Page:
Why do clouds always billow? Why do aromas have to waft, while lightning is doomed to forever crackle? Why are noses all aquiline, Roman, or button? Why are flags forever furled?
Is it because we are lazy, careless writers? Or is it because we sometimes type faster than we think? I’d say the answer is a bit of both. Sometimes even the best of us write by rote.
The bane of every creative writer is the insidious cliché—in all its cunning and less recognizable forms.
I’m not just talking about the tired idioms, adages and old saws that sometimes creep into our writing while we’re distracted by the larger issues of plot creation, story arc, and character development. No, not all clichés are that obvious.
In certain contexts, individual words take on the taint of cliché. This is because we sometimes write automatically. Try to write about a rainbow, and the word spectrum automatically appears. Thunder automatically claps. Hearts automatically race. Neck hairs automatically stand on end. Meals are always hearty. Blue eyes are always piercing or icy. And smooth can only be described in terms of silk of a baby’s bottom.
Yes, I’m exaggerating. A little. But I believe we have become conditioned by repetition. It has become second nature for us to borrow short-cuts—words and phrases that automatically trip off our tongues when we converse, but trip us up when we are trying to write creatively.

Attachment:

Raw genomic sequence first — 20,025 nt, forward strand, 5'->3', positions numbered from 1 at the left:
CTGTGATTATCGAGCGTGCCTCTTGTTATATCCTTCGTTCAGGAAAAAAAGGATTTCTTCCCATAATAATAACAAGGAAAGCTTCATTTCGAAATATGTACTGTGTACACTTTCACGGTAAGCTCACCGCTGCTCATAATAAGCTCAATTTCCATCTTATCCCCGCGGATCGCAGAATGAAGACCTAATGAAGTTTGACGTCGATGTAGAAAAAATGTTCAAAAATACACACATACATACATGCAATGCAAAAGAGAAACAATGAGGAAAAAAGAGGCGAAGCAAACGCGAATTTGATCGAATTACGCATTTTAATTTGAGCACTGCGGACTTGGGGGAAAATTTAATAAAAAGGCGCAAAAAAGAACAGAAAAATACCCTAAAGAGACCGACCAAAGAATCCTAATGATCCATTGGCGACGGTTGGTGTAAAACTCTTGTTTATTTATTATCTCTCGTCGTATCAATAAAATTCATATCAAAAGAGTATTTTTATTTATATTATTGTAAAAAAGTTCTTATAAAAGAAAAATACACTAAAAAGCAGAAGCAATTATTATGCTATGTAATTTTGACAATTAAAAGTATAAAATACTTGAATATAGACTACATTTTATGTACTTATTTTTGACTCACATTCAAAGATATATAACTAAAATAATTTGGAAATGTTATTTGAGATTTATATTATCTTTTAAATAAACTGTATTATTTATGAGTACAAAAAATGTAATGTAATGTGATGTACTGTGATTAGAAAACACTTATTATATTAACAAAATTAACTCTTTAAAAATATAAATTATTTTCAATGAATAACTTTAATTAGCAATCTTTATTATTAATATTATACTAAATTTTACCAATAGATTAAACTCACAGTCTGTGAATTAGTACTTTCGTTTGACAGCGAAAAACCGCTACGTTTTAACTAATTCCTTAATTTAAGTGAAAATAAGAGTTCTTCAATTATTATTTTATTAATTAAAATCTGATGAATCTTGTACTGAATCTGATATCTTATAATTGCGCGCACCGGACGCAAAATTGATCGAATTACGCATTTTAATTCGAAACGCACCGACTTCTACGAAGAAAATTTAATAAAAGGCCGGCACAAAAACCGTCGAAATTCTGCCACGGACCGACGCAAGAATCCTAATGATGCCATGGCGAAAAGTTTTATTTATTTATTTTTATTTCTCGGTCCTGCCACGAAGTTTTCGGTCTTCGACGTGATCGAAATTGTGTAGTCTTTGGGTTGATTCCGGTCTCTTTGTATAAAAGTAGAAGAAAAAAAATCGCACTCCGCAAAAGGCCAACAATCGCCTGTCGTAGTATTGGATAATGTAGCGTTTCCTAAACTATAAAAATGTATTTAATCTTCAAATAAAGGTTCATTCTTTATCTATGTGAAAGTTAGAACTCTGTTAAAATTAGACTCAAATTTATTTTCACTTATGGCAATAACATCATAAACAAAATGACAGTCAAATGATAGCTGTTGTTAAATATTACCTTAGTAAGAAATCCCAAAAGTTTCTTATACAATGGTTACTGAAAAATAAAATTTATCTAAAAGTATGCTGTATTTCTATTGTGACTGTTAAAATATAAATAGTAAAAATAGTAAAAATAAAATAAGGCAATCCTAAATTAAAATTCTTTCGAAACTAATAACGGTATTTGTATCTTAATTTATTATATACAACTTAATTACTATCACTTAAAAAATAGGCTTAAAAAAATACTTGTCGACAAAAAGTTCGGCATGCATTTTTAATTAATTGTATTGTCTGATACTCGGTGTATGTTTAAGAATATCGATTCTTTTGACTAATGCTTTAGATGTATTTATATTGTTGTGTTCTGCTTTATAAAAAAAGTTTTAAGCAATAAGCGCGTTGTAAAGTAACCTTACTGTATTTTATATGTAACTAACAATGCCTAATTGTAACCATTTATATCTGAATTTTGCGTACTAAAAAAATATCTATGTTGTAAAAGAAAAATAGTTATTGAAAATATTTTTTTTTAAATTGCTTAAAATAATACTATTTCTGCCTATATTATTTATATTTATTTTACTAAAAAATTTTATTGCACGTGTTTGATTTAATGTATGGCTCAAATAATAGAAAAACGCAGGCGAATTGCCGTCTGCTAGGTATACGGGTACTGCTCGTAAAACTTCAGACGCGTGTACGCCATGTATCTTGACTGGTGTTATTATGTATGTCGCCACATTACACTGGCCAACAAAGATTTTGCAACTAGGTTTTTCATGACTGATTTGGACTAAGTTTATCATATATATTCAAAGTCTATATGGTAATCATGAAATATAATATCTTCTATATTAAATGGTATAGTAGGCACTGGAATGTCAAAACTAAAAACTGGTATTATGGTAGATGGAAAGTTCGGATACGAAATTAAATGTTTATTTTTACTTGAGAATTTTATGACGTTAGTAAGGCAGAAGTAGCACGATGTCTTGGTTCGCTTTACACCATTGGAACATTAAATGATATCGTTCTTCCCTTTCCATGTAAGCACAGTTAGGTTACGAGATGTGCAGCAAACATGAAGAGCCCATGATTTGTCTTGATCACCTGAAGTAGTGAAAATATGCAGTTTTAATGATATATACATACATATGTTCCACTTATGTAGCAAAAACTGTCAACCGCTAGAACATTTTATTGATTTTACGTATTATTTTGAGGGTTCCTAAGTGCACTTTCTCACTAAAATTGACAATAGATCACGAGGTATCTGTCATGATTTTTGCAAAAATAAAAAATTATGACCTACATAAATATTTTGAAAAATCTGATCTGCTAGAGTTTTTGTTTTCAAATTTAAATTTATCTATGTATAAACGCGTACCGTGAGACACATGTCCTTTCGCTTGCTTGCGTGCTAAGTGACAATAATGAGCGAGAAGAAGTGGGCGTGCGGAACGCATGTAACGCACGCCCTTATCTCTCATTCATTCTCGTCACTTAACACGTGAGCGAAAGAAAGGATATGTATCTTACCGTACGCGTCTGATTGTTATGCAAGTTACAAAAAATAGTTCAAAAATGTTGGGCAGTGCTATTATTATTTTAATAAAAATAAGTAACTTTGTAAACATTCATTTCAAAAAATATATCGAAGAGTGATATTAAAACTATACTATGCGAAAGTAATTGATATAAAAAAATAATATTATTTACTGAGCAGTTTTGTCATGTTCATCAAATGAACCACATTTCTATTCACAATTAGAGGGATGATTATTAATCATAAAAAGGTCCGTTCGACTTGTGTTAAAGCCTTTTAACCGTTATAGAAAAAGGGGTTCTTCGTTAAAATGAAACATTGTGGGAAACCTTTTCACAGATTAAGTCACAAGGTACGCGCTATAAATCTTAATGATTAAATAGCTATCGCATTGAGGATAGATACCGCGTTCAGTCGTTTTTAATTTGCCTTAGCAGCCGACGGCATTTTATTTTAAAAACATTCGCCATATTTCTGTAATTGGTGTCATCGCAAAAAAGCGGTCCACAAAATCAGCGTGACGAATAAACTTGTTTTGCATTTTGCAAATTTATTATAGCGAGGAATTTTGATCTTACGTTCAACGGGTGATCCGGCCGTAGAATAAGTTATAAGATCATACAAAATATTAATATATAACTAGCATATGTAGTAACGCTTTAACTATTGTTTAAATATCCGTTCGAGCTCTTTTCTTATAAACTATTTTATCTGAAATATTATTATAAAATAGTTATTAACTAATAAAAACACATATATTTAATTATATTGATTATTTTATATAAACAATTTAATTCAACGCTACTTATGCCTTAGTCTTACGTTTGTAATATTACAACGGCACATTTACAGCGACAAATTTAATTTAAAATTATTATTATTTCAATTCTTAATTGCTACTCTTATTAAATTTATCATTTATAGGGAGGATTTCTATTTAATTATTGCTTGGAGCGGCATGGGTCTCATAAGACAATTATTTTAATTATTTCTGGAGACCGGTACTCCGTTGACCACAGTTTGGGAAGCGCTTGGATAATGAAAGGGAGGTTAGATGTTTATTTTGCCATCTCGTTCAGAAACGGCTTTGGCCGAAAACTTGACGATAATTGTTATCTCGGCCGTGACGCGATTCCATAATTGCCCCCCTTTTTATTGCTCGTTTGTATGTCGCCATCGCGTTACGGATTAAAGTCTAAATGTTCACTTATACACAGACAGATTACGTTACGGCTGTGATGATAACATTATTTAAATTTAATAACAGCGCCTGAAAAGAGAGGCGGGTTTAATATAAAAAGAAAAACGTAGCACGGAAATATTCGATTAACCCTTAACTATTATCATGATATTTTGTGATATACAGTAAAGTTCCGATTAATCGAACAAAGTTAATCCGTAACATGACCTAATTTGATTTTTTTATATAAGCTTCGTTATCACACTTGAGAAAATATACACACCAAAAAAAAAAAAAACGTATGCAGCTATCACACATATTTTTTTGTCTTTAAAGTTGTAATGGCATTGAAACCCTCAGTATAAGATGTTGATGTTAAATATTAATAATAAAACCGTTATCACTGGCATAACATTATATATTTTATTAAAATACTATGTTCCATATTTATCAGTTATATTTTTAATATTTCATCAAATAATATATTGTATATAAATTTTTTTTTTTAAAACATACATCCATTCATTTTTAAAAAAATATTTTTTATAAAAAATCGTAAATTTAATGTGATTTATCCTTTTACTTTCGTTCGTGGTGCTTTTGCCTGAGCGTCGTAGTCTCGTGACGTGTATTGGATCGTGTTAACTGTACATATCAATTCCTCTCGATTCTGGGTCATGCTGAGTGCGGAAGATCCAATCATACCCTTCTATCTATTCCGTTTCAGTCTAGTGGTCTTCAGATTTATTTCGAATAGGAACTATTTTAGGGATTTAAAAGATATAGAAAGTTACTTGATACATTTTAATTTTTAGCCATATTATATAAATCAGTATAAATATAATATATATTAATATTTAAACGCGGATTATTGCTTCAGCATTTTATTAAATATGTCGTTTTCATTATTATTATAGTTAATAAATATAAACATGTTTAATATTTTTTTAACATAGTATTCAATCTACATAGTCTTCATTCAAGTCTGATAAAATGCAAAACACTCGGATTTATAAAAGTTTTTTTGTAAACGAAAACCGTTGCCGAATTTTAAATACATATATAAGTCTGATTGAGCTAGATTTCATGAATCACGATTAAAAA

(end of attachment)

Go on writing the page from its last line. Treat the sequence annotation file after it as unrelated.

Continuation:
Ironically, one of my goals as a writer is to actually invent a cliché. Yes! I would love to pen a new phrase that is so expressive, so descriptive, so embedded into the lexicon that generations of lazy writers who come after me will use it automatically. Shakespeare’s brilliant word-slinging has graced our language with countless clichés. I’d be fulfilled if I contributed but one.
My fellow writers—of prose and poetry alike—let us leave the recycling to someone else. Let us eschew the easy, and the automatic. Let us cobble our words in fresh new ways. Let us describe one sunset without purple and pink. Let us describe sand that doesn’t run through our fingers, or squish between our toes. Let us never be taken aback. Or seethe with rage. Or bask in the sun. Or count ourselves lucky. Or dodge a bullet.
Sure, clichés have their place—political posters and bathroom walls.
If you want your work to be fresh, you can’t recycle the same old words and phrases.
Clouds can curdle. Aromas can meander. Lightning can ziggle. A nose can look like a turnip. Flags can brag.
See? It is easy. Even I can do it.
ABOUT LEE ALLEN HILL
STORIES BY LEE ALLEN HILL
POEMS BY LEE ALLEN HILL
ESSAYS BY LEE ALLEN HILL